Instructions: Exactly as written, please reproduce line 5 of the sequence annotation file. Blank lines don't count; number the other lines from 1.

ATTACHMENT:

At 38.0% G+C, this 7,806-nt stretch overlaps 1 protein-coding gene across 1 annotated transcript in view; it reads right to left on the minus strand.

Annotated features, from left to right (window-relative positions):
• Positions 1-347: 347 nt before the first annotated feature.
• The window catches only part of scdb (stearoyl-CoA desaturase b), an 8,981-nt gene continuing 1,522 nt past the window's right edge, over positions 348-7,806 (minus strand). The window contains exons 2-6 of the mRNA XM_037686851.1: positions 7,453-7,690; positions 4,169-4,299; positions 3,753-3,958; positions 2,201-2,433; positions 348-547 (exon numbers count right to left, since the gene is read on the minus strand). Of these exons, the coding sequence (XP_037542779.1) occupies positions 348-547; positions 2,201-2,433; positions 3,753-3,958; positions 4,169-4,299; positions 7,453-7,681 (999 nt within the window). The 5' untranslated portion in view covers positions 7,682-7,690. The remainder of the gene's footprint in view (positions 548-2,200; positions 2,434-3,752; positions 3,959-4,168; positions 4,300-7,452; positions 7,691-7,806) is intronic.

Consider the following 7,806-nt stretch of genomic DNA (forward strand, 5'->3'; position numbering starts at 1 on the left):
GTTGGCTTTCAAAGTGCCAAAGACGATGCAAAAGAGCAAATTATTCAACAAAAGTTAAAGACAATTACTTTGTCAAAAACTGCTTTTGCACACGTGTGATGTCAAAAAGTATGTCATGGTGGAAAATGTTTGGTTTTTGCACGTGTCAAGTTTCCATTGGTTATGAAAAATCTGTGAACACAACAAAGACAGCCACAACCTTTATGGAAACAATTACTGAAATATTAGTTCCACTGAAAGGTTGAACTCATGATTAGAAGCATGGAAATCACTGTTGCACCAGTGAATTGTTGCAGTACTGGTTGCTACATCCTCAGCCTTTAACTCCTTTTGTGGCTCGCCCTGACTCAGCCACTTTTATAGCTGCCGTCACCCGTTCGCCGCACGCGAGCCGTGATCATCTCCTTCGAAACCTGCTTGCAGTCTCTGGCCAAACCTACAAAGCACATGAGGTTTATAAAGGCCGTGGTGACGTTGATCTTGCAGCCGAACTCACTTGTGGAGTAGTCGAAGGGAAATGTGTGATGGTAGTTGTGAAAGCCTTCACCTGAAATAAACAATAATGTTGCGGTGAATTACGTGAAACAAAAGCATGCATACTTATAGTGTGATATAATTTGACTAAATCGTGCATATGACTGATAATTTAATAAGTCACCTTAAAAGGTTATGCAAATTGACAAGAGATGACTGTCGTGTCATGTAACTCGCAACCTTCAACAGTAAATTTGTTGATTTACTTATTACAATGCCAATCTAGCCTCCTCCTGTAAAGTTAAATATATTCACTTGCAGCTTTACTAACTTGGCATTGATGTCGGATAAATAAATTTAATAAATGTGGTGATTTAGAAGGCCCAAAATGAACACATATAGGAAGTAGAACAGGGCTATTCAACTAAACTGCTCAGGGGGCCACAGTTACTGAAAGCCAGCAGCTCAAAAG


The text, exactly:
Consider the following 7,806-nt stretch of genomic DNA (forward strand, 5'->3'; position numbering starts at 1 on the left):